I disagree with the previous comment's'. This book reflects what many people prefer to ignore and that is racism exist. Hate breeds hate that's true. The book is letting America know what happened just a few years ago. The truth should not hurt-it should free us from the errors of our ways. I served as a military officer and I know first hand that most of the guys in the military'black and white' are pretty good people. Unfortunately, there will always be people who have less than honorable opinions about others. It's just ridiculous. These are stories from individuals who lived during a time when their service to America meant nothing because their skin color was black. Many fought and died for nothing. In essence, they fought two wars. They fought the whites in Garrison and fought the Viet-Cong in field. There is no justification for this whatsoever and is one of the many shames of America. The blame for all who commented negatively is theirs and the rest of America for allowing this type of discussion to occur in the first place. The book is a reflection of America and most people don't like what they see. If everyone stood up and fought racism, it would not be nearly as influential as it is today. What have you done to personally fight racism? 911 showed what America could be-but as soon as things got back to normal, the bigots were back at their jobs-both black and white bigots. Both are repulsive. 'Bloods' is an account of an experience. I was deeply moved by these stories. In disbelief, I just shook my head. Some may argue what is or what isn't true. What I do know is that the implications are real. Don't be jealous because you didn't write the book. Write your own book and let's read what you have to say. The book is worth the read for those who want to have a better understanding of an experience that they are too chicken to experience themselves. Yes, it's easy to say this and that about a point of view when you've never had to go through this blatant bigotry like these guys did. Not only that, then they came home to streets filled with blood because they were refused recognition as true Americans. The book provides valuable lessons for all of us. Remember, as long as racism lives none of us-black or white are truly safe. The world you see is the world you helped create.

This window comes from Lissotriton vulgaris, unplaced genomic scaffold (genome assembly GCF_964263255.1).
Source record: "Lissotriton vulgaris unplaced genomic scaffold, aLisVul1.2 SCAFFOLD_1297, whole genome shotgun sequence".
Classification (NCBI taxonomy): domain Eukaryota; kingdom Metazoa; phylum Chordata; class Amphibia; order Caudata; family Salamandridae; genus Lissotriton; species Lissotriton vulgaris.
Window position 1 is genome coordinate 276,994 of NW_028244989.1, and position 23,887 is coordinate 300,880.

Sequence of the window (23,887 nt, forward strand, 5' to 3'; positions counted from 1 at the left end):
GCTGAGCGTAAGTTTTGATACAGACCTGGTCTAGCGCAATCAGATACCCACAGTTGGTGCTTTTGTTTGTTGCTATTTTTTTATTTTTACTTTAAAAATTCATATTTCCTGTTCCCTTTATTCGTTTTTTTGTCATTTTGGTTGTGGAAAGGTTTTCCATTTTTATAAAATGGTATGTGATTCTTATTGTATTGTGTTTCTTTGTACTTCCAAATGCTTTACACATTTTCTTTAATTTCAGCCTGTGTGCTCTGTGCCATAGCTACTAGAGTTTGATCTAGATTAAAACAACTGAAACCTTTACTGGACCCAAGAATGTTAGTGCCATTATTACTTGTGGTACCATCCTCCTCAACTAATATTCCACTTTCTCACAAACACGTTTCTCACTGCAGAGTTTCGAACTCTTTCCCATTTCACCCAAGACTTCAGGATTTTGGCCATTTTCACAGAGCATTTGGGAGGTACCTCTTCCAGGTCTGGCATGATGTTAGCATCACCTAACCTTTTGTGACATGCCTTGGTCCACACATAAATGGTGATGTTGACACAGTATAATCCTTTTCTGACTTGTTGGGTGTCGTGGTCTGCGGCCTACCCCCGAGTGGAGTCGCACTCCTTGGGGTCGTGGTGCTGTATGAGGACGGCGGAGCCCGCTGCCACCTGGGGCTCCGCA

A good book...sure. The bible it aint. The blacks were not exclusive in doing the fighting in Vietnam. They were assigned, generally, based on their term of enlistment, just like the whites. No prejudice, no special treatment. In the platoons I served with during the 1968-1970 time frame, (0331-USMC) we had racial tensions. These feelings were generaly generated by the troublemakers who felt Whitey owed them although there were lifers who made ALL of our lives miserable. The majority of blacks, however, were good Marines who wanted to survive, do a good job, and get home in 1 piece. You may not like my comments but thats the way it was.
The best compilation of interviews from war vets ever compiled. The movie 'Dead Presidents' is based on these great interviews. Which I recommend you watch before you read this book.
I was a small child during the Vietnam War, but I remember a young man in the neighborhood who 'went to war' we were told as kids. He was never the same when he returned and we kids weren't allow to asked questions. Bloods answered the questions I had about Vietnam Vet, the sheer horror that these men when through. Wallace Terry told those men stories and thousands of others. I had to pause from reading it because Mr. Terry recount of these men's stories was so vivid, so real, that I could hear the mortars, feel the horror that these men experience. This book should be in history classes.
This book as they used to say 'tells it like it is.' With each of the twenty soldiers telling their story, the reader gets a clear idea of what they experienced during this tragic time. Their youthful hope, friendships and love is inspiring.
I've read lots of books on Viet-Nam,Always looking for a new perspective of the war from lots of views . From grunts to pouges. From E.M.s to Officers. This has all of that plus more! For those of us too young to remember the racist attitudes of america in the sixties and how it affected the army in Viet-Nam, this will open up some eyes. Great stories from true Patriots. Men who deserve more than our thanks...Our Respect.